I've had bad experiences with DRM protected games in the past. Some are as simple as a disc check or online activation. I'm fine with that. But when some games such as Spore or Mirror's Edge limit how many times I can install the game when I pay for it, that's when it's gone too far. I'll use my experience with Spore for this. I installed the game, nowhere on the box did it mention install limits or anything like that. Shortly afterwards, I took my computer to a friends house to play World of Warcraft with a group of us friends. When I travel, I take a different monitor than my home monitor. Why is this important? I'll tell you. After bringing my computer back home and hooking it up to my main monitor and trying to run Spore, it wouldn't load. I did some research online and learned that the DRM used (SecuROM) is very picky when it comes to hardware. It saw my monitor change as a "hardware upgrade" and barred access from the game. This caused me to have to re-install it to get it to work. Guess what, that counted as 2 of my 3 activations I'm allowed to have as a paying customer. Well Spore worked fine after that....until I went back to my friend's house. I returned only to further back up my findings by seeing that Spore would not load again. After this event, I permanently un-installed the game from my system after being fed up of the game and the company practically treating me like a criminal. But it didn't end there. When I un-installed Spore, it left the SecuROM software hidden deep in my computer where it secretly installed it to begin with. There was no reason for it to be there nor any use for it since Spore was gone from my system. I then had to figure out how to remove it from my system. Here's a breakdown of how the install of SecuROM works: It installs itself to a hidden folder on your computer. It bars access from that folder and give you no uninstall program nor does it pop up in the Add/Remove Programs list for removal. In order to remove it, I had to download third party open-source software and follow a list of risky instructions involving registry scans and deletions. After that event, I vowed to never buy a game that has DRM that acts like a computer virus and treats me like a criminal ever again. If something is not done about how harsh these programs are, either there's going to be a widespread growth in piracy of the games or people will simply boycott developers like they have already started doing. As a comparison, I paid $50 for a game that limits my installs, secretly installs a hidden, hard to remove program that it doesn't remove on un-install and locks itself out when I change monitors when I could have downloaded the cracked game for free, a week before release without install limits, without game lockout and without hidden programs being installed on my computer. Us victims of these rampant DRM programs are practically paying to be treated like criminals while the actual criminals get what us paying customers should have. Something needs to be done, and I hope that it's quick and fair for the developers as well as the paying customers. The criminals aren't affected by DRM, we are.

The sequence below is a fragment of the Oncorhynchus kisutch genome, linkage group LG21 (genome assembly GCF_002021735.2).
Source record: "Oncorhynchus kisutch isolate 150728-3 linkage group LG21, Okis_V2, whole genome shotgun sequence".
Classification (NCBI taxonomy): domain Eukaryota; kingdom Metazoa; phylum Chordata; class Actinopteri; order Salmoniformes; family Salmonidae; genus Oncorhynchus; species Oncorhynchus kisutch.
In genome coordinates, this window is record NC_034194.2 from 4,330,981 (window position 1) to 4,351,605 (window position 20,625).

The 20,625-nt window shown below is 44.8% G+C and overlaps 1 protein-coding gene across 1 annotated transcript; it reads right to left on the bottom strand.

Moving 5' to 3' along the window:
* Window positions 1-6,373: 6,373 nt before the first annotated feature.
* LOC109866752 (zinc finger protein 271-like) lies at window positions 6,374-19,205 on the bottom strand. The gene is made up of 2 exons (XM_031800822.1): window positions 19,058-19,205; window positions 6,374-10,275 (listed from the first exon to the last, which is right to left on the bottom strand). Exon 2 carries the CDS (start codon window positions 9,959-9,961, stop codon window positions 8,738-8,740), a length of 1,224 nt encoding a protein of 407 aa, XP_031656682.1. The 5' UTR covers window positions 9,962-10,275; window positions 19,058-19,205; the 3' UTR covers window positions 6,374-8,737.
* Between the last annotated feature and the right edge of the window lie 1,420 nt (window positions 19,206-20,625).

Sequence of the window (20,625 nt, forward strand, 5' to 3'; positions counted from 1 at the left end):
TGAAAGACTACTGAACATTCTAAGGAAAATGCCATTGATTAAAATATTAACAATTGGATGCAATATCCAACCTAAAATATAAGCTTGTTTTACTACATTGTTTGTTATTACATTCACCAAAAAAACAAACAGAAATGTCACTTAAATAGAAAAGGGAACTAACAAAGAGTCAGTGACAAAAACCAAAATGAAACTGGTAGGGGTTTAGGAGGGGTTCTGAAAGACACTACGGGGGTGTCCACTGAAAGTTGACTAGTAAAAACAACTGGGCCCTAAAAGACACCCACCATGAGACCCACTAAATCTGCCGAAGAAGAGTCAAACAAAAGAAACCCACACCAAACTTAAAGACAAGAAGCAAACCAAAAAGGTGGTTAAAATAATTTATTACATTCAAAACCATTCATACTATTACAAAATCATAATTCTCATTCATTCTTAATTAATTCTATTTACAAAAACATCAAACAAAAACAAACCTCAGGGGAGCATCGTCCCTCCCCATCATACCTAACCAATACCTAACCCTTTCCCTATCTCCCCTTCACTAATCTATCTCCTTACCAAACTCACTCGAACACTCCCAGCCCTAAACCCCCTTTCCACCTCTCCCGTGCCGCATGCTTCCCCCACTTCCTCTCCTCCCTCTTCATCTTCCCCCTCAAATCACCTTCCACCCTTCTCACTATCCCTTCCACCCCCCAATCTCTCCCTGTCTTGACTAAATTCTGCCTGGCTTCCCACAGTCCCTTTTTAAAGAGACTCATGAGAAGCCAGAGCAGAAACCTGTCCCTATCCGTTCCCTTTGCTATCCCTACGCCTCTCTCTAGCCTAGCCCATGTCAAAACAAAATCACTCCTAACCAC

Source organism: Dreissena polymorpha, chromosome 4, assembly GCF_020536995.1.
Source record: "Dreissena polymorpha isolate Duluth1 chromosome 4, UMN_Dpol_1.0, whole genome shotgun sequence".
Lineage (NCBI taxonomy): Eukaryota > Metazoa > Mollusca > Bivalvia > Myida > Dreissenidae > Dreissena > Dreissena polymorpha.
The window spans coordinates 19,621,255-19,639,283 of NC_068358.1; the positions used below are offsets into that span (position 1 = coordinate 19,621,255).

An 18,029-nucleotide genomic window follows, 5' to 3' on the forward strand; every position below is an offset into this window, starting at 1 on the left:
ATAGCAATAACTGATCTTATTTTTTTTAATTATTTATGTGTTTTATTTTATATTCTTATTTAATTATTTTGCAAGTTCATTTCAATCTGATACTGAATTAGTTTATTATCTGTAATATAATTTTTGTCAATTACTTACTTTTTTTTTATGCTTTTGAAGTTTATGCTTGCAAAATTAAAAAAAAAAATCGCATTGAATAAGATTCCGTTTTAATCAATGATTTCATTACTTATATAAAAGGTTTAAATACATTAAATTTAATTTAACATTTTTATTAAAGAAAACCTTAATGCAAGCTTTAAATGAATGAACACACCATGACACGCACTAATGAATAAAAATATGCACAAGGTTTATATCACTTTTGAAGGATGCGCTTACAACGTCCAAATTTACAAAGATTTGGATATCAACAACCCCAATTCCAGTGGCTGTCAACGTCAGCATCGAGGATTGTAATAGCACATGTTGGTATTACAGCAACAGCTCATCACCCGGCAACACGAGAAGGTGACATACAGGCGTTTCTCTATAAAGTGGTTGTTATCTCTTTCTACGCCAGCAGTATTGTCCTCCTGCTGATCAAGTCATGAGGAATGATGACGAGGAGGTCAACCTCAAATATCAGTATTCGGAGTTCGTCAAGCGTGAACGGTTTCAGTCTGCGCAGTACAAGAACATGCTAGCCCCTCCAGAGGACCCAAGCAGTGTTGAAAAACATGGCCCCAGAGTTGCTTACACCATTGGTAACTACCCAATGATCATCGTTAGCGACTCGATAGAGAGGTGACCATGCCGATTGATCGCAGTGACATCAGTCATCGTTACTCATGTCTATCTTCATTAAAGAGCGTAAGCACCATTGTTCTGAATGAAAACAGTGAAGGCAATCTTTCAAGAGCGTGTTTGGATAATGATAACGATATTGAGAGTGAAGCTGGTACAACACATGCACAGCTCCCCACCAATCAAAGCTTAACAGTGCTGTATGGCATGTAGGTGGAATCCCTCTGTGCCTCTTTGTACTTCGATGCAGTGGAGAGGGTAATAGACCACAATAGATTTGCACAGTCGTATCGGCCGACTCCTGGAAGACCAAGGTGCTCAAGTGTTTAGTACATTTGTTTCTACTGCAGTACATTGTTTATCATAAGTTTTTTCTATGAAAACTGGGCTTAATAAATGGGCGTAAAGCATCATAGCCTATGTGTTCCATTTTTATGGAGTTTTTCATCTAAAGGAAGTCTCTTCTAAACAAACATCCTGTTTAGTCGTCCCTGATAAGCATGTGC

FTC Town Hall to Address Digital Rights Management Technologies - Event Takes Place Wednesday, March 25, 2009, in Seattle #539814-00637
FTC Town Hall to Address Digital Rights Management Technologies - Event Takes Place Wednesday, March 25, 2009, in Seattle